Christian McCaffrey couldn’t save the 49ers’ offense from itself, nor could he help the defense.
Despite an early 10-0 lead and a gift of a muffed Kansas City Chiefs punt (kicked after a false start and from the KC 38), the 49ers continued to stall with the ball and got picked apart without it. The result was a 44-23 loss.
It started nearly as well as possible. The first drive stalled after a failed Deebo Samuel run and a third-down throw to Brandon Aiyuk was broken up.
But a prompt Troy Polamalu-esque interception from Talanoa Hufanga — channeling his mentor with a fingertip grab off the ground following a Tashaun Gipson breakup — set the 49ers up for a quick touchdown response. Jimmy Garoppolo bought time and found a diving Ray-Ray McCloud for an impressive touchdown catch to give the 49ers that 10-point lead.
No lead, though, is safe against the Kansas City Chiefs. That’s probably not a point any 49ers fan needs reminding of.
The visitors promptly led an incisive drive of their own, ending with an 8-yard Mecole Hardman touchdown. They secured multiple chunk plays from clever designs, without much pressure coming towards Patrick Mahomes. That would be a theme.
San Francisco, for its part, stalled out inside the Kansas City half, with Jimmy Garoppolo taking a sack on third down. It concluded with a 50-yard Robbie Gould field goal to stay up 13-7. This, too, would be a theme; of the 49ers bringing field goals to a touchdown fight.
Kansas City proceeded to gouge the 49ers on the ensuing drive, going 90 yards on 10 plays. It ended, once again, with a Mecole Hardman touchdown. He was essentially untouched on a 25-yard carry to the end zone.
The ending to the half was pretty indicative of where these two teams were at.
Trailing by just a point, inside of the final four minutes, the 49ers worked their way to the Kansas City 29-yard line with a first down.
Two of the next three plays were a hold and a sack. San Francisco even negated a too many men penalty on the Chiefs. They committed a false start on a would-be 51-yard field goal, which apparently pushed them out of Robbie Gould’s field goal range.
That set up a Mitch Wishnowsky punt… from the Kansas City 38-yard line. That was negated by a muffed fumble from the Chiefs, recovered by Samuel Womack III at the 11-yard line.
But a different variety of ignominy followed. On a third down, after running, then throwing to Deebo Samuel — who ran out of bounds, allowing the Chiefs to hang on to their timeout — Jimmy Garoppolo threw a fluttering duck to the end zone, well over the head of Ray-Ray McCloud.
It was picked off by Joshua Williams, and may have been a pick-six if not for an ankle tackle by Brandon Aiyuk. Only by the grace of a low block on Nick Bosa did the 49ers avoid giving up a touchdown. They lucked out with a missed Harrison Butker field goal, too.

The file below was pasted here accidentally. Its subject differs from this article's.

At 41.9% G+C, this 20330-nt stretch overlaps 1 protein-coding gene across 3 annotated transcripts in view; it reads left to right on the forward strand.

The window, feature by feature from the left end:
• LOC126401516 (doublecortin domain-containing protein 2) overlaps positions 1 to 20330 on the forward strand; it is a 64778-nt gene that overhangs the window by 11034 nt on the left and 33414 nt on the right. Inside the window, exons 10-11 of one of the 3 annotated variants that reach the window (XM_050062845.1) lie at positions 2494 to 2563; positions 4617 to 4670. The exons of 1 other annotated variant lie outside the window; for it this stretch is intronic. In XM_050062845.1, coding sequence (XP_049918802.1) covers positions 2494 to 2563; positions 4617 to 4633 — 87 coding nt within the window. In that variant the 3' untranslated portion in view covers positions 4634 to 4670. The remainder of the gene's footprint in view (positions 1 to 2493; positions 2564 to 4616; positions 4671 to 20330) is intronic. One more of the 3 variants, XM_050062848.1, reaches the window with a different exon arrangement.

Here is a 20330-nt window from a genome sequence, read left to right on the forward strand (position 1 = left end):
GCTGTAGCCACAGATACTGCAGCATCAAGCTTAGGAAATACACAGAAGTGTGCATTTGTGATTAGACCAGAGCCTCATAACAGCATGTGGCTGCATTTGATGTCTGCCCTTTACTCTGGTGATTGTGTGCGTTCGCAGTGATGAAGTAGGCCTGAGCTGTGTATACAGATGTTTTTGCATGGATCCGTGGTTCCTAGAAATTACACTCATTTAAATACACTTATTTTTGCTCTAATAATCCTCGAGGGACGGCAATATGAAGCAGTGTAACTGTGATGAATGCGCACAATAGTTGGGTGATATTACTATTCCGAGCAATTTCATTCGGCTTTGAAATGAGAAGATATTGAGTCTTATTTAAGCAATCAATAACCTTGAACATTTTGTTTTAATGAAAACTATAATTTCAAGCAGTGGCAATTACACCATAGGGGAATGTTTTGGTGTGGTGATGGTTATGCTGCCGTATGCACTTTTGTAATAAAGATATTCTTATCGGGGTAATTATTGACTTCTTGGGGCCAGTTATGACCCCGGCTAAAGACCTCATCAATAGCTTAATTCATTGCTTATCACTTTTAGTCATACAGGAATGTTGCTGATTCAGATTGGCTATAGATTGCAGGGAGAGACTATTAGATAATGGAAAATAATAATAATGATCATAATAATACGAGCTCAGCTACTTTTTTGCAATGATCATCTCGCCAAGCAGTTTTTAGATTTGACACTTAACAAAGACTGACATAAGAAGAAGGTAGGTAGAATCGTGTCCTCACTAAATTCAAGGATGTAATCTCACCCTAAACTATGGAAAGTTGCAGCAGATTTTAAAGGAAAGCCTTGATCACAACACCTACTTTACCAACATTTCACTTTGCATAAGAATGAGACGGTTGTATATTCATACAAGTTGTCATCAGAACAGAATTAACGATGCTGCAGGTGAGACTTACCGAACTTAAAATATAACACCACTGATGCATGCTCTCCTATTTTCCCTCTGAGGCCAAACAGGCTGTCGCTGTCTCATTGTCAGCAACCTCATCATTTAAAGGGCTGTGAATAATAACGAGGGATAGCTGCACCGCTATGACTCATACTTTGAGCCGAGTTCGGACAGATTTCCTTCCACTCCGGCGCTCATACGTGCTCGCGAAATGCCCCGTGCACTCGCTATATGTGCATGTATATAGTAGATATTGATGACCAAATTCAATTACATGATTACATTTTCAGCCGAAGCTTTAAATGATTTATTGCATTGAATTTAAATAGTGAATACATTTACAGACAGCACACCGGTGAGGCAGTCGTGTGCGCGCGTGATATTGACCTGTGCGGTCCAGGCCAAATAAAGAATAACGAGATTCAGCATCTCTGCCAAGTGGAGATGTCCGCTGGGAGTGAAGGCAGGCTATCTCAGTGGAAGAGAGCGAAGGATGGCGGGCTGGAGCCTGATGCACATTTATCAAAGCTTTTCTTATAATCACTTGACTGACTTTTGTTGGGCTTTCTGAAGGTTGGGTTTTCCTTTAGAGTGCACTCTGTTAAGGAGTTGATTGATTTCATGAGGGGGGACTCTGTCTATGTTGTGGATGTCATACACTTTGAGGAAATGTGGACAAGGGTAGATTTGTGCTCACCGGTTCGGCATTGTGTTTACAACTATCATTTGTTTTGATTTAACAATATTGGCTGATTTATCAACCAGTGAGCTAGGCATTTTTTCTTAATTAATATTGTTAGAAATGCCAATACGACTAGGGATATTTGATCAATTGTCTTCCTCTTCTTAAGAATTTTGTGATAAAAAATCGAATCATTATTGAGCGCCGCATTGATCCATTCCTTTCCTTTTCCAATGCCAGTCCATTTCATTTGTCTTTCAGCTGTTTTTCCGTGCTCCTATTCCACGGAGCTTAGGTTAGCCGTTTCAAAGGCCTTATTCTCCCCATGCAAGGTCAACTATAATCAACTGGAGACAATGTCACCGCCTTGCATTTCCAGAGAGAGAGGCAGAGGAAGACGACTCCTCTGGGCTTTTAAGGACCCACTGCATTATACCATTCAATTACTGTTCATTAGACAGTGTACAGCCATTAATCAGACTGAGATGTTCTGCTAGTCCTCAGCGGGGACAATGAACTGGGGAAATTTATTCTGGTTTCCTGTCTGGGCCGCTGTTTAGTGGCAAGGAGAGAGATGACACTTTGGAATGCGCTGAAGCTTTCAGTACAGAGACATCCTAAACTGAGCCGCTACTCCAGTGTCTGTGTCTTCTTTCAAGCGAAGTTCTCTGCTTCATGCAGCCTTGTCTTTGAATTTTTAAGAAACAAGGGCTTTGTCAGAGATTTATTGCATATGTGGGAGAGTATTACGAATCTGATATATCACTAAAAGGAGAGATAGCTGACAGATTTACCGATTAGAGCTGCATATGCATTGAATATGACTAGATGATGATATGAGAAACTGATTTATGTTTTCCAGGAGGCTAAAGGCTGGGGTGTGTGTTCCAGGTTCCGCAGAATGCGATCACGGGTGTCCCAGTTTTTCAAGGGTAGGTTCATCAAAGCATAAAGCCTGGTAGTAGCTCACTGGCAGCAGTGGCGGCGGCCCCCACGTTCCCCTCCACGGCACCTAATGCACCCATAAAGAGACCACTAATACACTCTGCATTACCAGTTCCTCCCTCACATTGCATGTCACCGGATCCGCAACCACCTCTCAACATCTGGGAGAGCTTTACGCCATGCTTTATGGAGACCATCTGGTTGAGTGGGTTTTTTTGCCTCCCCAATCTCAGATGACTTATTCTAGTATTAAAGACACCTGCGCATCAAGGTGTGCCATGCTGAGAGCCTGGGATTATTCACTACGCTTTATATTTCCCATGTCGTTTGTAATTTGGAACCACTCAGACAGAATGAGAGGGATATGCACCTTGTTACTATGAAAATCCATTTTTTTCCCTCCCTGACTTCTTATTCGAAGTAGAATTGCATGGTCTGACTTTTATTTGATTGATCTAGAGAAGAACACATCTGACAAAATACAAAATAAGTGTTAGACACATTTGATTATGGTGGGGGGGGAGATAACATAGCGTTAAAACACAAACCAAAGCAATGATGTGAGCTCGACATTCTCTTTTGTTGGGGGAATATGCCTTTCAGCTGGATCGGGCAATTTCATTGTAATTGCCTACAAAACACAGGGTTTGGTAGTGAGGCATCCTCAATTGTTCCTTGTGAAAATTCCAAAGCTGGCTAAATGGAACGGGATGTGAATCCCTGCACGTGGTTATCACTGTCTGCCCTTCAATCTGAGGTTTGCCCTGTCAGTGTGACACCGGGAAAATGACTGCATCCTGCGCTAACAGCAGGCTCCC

But none of that materialized in anything positive.
In the second half, the Kansas City juggernaut ripped San Francisco’s defense apart piece by piece.
The defense, previously the strength of this team, seemed completely unable to tackle the Chiefs’ skill players. There were an astonishing number of missed assignments, all while the defensive line — save for a single Nick Bosa sack — failed to get home.
Here’s a stat that tells you how dominant Kansas City was: they did not punt until late in the fourth quarter.
They had six touchdowns, one interception, one missed field goal, one punt and a kneel.
The 49ers? Two touchdowns, three field goals, one punt, one safety, two interceptions, one fumble and a kneel.
This game was a failure in every facet.
The special teams unit probably had the best game given the fumble recovery, but they also let the Chiefs start the second half at the 49ers’ 33-yard line. Isiah Pacheco returned the ball 52 yards and was pushed out bounds well after the play by Jauan Jennings for an additional 15 yards.
The defense was gouged, and could not get Kansas City off the field. One third-and-20, with the 49ers down just 21-16, turned into a 34-yard gain courtesy of a Jerick McKinnon dump screen.
The loss was cemented, for all intents and purposes, when the Chiefs turned a 3rd-and-11 into a 57-yard completion to Marquez Valdes-Scantling. He beat Charvarius Ward — who didn’t seem like himself after nursing a groin injury this week — badly.
They allowed the Chiefs to rack up 532 net yards, have 10 plays of 20 or more yards, and go 6-of-8 on third down (with one of those coming late). Every penalty they committed was capitalized on by the Chiefs, and even when they were in favorable situations, it seemed not to matter.
And the offense? Ahh, the offense.
It wasn’t good enough, again. It’s an offense averaging 20.8 points per game. It scored 23. They consistently stalled out with missed opportunities and penalties just past midfield.
While Chiefs were picking them apart on the other side, the offense couldn’t seem to put the ball in the end zone.
McCaffrey had some good moments, with 62 net yards on 10 touches, but he wasn’t enough to solve their woes. Aside from a few nice Brock Purdy throws late (he also overthrew the ball on an interception), there’s not much to like about what was on display Sunday.
The 49ers got beaten. Resoundingly. They appeared in a class well below the Chiefs. Their defense was put on notice, and the offense still hasn’t figured it out.